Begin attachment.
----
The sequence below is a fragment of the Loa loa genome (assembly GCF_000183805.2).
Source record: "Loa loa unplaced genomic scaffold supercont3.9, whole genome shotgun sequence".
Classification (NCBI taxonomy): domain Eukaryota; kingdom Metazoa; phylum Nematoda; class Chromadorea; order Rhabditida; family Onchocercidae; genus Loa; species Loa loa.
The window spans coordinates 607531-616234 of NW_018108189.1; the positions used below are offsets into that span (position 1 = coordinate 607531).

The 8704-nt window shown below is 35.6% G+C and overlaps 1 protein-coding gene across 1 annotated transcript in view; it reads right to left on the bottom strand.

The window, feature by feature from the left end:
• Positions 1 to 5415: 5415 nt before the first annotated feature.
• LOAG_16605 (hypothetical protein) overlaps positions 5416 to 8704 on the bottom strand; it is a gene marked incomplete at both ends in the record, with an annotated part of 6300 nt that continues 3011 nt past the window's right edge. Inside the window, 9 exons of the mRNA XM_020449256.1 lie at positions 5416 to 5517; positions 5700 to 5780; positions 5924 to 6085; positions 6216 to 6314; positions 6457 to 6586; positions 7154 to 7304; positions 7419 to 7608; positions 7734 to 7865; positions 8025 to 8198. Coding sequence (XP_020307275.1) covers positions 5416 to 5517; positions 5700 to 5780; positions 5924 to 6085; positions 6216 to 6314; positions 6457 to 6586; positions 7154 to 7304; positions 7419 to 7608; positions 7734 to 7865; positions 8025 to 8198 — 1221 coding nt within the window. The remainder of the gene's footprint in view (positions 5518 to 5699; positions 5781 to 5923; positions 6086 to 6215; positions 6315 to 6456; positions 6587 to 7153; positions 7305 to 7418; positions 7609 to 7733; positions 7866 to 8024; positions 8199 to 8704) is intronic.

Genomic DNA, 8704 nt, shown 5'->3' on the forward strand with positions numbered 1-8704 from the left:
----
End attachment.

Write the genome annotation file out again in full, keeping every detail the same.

The sequence below is a fragment of the Loa loa genome (assembly GCF_000183805.2).
Source record: "Loa loa unplaced genomic scaffold supercont3.9, whole genome shotgun sequence".
Classification (NCBI taxonomy): domain Eukaryota; kingdom Metazoa; phylum Nematoda; class Chromadorea; order Rhabditida; family Onchocercidae; genus Loa; species Loa loa.
The window spans coordinates 607531-616234 of NW_018108189.1; the positions used below are offsets into that span (position 1 = coordinate 607531).

The 8704-nt window shown below is 35.6% G+C and overlaps 1 protein-coding gene across 1 annotated transcript in view; it reads right to left on the bottom strand.

The window, feature by feature from the left end:
• Positions 1 to 5415: 5415 nt before the first annotated feature.
• LOAG_16605 (hypothetical protein) overlaps positions 5416 to 8704 on the bottom strand; it is a gene marked incomplete at both ends in the record, with an annotated part of 6300 nt that continues 3011 nt past the window's right edge. Inside the window, 9 exons of the mRNA XM_020449256.1 lie at positions 5416 to 5517; positions 5700 to 5780; positions 5924 to 6085; positions 6216 to 6314; positions 6457 to 6586; positions 7154 to 7304; positions 7419 to 7608; positions 7734 to 7865; positions 8025 to 8198. Coding sequence (XP_020307275.1) covers positions 5416 to 5517; positions 5700 to 5780; positions 5924 to 6085; positions 6216 to 6314; positions 6457 to 6586; positions 7154 to 7304; positions 7419 to 7608; positions 7734 to 7865; positions 8025 to 8198 — 1221 coding nt within the window. The remainder of the gene's footprint in view (positions 5518 to 5699; positions 5781 to 5923; positions 6086 to 6215; positions 6315 to 6456; positions 6587 to 7153; positions 7305 to 7418; positions 7609 to 7733; positions 7866 to 8024; positions 8199 to 8704) is intronic.

Genomic DNA, 8704 nt, shown 5'->3' on the forward strand with positions numbered 1-8704 from the left: